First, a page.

Throughout history, it has been observed that nations that emerge from challenging circumstances by collective cohesion and unwavering resolve construct narratives that highlight their achievements and advancements. Pakistan possesses the capacity to align itself with those nations, however, it is imperative to take prompt action. The imperative for the nation lies in the recognition and adherence to its fundamental principles, the revitalization of its collective cohesion, the restoration of its belief system, and the maintenance of discipline, all of which are essential for propelling the nation toward a more promising and prosperous trajectory.

For Pakistan, a country confronting its own set of issues, the concept of faith is extremely important. It is critical to acknowledge that the country has frequently found itself stuck in a cycle of blame-shifting, with diverse segments of society pointing fingers at one another in an attempt to assign blame for the country’s problems.

It is critical to recognize that responsibility for Pakistan’s current situation does not rest solely with any one group or individual; rather, it is a shared duty that cuts across political, ethnic, and religious lines.

There is a dire need to focus on Pakistan’s critical challenges especially related to economic issues. Pakistan had a higher per capita income (PPP basis) of $4,000 in 2003, surpassing India, which had a $2,800 per capita income, and Bangladesh, which had a $2,300 per capita income on a PPP basis. However, after a span of twenty years, it is very concerning that India, reaching $7,500 per capita income, and Bangladesh reaching $7,100, have surpassed Pakistan which now has $5,500 per capita income in terms of economic progress.

Similarly, Pakistan is classified in the least developed category according to the Human Development Index (HDI), placing 161 out of 191 countries. This ranking places Pakistan in a similar position to countries such as Rwanda, Nigeria, and Ivory Coast. India stands at 132 and Bangladesh stands at 129, which shows that these countries have achieved improved rankings in terms of HDI and have successfully transitioned out of the least developed countries list.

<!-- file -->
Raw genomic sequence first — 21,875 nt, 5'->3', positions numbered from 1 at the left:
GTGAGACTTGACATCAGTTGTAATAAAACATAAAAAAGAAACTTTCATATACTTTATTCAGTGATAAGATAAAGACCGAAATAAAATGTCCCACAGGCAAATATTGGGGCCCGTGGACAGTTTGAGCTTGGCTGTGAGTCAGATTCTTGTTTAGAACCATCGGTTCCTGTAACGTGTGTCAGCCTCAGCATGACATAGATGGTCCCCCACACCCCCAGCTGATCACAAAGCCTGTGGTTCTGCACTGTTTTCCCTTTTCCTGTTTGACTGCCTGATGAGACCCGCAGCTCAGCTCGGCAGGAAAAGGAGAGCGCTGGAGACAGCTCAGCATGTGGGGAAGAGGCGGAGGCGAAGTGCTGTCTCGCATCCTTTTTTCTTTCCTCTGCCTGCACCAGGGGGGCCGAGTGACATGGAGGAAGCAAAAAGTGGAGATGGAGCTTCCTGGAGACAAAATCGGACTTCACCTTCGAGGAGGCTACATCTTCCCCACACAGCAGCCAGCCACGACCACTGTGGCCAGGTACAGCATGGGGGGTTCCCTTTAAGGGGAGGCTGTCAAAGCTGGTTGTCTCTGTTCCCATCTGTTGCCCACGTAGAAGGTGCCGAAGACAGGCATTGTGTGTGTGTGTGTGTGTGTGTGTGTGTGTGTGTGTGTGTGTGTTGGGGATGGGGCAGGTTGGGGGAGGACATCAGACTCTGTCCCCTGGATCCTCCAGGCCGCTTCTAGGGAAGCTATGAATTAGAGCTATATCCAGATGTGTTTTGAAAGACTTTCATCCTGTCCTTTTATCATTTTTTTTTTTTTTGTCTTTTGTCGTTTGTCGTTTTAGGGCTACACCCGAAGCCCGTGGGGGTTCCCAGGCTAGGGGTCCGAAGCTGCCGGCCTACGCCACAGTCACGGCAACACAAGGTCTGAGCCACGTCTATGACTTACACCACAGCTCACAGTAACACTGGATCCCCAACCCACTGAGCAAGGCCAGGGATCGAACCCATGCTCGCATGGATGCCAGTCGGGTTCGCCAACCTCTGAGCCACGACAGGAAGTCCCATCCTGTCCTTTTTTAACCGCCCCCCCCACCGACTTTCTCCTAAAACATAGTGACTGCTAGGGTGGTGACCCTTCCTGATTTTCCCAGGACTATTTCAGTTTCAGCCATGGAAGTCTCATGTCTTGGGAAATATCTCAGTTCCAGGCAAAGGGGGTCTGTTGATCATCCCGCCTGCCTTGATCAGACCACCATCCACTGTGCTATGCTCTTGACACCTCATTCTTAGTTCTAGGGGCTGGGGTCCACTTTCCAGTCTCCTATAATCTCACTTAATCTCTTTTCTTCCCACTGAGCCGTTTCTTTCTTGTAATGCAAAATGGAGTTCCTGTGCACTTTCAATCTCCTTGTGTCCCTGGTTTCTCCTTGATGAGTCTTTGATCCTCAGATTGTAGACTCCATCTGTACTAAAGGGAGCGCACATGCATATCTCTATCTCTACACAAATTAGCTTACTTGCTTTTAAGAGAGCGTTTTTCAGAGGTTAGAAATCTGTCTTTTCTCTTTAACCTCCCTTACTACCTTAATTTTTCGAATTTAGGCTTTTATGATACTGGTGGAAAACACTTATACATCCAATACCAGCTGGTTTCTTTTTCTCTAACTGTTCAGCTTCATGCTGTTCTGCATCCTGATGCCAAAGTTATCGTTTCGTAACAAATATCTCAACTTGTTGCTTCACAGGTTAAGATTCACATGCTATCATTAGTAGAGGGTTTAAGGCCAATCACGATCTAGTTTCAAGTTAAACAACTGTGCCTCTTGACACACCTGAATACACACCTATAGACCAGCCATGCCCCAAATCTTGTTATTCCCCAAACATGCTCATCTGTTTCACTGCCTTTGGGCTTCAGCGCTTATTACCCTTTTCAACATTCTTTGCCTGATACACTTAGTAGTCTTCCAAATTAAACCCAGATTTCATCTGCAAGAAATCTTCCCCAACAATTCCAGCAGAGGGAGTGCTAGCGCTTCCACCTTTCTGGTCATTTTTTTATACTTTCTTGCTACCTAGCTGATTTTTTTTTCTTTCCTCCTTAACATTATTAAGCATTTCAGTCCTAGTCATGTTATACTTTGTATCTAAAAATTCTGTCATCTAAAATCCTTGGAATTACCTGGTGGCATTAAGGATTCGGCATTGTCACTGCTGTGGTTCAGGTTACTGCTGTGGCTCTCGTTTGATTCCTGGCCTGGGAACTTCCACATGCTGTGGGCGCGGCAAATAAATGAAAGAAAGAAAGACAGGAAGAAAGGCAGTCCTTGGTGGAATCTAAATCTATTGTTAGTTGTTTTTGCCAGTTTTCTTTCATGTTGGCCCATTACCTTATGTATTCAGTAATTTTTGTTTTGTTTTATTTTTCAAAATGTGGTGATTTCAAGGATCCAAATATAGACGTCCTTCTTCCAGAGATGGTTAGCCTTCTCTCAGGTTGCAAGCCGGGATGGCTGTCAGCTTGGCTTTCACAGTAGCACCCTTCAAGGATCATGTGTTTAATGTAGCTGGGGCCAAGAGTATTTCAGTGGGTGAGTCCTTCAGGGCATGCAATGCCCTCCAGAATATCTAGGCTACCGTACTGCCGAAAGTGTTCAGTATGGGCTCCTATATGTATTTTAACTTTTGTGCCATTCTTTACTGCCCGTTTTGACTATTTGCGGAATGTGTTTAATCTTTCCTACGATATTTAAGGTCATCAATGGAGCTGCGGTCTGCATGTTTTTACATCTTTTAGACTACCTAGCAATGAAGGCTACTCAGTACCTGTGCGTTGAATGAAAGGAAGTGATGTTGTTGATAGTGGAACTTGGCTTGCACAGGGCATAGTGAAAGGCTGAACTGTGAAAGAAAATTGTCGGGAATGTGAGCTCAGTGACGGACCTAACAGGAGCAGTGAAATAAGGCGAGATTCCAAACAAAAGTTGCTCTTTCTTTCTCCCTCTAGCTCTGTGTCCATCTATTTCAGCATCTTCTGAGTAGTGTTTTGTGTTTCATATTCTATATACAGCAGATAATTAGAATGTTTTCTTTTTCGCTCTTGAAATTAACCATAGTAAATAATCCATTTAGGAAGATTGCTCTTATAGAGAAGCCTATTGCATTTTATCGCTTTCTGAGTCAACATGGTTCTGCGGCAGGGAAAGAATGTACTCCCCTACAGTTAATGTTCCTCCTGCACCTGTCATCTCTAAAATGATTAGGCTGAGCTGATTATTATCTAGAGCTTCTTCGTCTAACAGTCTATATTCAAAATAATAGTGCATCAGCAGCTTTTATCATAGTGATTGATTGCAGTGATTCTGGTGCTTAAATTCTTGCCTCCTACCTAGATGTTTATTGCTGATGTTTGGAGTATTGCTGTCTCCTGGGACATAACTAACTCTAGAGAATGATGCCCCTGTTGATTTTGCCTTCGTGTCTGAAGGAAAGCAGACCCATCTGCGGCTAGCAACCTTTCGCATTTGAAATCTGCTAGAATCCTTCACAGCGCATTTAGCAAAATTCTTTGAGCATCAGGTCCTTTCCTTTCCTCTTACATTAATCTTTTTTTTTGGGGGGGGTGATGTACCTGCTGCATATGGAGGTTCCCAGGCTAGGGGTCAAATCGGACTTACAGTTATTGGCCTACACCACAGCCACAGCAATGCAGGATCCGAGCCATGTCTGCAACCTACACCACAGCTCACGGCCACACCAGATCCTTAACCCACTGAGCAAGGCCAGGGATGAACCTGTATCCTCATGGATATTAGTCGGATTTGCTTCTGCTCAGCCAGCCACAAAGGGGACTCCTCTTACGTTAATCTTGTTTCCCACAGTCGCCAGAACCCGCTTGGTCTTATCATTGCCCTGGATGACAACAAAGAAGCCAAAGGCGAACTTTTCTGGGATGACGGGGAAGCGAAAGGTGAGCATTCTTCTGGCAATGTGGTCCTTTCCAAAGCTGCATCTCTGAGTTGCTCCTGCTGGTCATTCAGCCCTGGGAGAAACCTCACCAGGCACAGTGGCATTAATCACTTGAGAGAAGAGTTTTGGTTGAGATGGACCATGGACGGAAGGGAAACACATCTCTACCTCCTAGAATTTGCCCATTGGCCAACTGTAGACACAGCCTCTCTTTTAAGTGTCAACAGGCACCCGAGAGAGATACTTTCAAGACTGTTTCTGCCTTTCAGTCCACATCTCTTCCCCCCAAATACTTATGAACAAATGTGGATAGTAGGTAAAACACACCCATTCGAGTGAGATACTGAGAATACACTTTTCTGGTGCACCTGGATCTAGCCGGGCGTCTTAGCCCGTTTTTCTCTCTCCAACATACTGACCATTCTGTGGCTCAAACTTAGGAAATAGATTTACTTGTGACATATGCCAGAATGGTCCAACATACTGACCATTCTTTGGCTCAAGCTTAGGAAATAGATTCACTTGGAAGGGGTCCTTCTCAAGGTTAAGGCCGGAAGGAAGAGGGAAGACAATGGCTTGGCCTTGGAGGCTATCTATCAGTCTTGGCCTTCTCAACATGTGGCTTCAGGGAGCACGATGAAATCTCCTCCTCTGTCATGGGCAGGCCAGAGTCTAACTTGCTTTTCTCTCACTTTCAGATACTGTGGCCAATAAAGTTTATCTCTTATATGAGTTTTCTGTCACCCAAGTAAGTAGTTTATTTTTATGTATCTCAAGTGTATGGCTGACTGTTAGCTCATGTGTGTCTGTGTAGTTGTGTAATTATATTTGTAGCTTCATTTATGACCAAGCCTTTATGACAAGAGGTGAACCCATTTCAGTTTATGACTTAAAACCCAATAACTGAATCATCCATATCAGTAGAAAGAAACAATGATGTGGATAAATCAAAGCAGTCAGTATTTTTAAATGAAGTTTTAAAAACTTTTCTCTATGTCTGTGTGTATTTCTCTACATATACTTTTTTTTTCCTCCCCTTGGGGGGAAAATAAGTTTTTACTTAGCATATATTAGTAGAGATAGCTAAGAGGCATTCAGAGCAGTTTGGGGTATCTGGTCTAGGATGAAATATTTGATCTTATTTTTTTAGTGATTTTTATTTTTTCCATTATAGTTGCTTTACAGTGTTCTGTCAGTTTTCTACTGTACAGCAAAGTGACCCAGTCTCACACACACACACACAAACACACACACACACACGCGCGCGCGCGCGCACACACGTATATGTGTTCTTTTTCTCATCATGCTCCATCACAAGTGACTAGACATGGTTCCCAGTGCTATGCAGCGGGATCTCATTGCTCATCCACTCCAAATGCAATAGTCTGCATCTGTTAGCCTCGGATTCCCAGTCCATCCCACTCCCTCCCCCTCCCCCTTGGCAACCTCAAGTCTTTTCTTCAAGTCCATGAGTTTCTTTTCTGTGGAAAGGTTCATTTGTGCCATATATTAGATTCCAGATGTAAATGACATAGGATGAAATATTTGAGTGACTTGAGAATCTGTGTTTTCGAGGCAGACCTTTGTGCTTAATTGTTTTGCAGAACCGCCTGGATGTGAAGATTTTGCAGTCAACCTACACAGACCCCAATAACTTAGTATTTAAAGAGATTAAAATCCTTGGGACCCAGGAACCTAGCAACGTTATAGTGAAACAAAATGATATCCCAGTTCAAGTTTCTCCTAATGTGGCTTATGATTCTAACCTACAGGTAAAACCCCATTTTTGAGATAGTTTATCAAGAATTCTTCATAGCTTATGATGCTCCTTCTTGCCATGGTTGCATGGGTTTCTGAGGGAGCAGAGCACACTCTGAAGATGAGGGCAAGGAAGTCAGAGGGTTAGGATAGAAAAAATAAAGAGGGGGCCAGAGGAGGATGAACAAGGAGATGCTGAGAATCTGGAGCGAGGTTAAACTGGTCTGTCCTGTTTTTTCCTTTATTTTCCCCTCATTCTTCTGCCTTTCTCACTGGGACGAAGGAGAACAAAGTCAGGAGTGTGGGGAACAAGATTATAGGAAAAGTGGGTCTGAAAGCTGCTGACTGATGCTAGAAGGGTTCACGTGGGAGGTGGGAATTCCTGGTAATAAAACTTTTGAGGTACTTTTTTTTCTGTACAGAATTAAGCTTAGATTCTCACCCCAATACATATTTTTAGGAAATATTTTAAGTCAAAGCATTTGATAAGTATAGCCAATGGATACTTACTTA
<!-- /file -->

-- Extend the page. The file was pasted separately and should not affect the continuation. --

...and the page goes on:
Many states have encountered tremendous complications throughout history, typically as a precursor to great transition. However, the collective activities of a nation’s population are the most important predictor of its ability to overcome these challenges. China is a good example of a country that has gone on a journey of unification and hard work. China has risen as an economic giant on the global scene during the last few decades. The Chinese experience demonstrates how unity, along with hard work and a unified goal, can propel a country to prosperity and global influence. It emphasizes the transformative potential of a people unified in the quest for national progress.

Every Pakistani citizen holds some responsibility for the country’s trajectory. Only through taking ownership of this shared destiny, cultivating faith in one’s own potential, and working together toward a common vision will Pakistan be able to overcome its obstacles and realize its full potential. The way forward is to recognize that Quaid’s teachings on Unity, Faith, and Discipline are more than an intellectual concept; it is a concrete energy that, when harnessed collectively, can move Pakistan forward.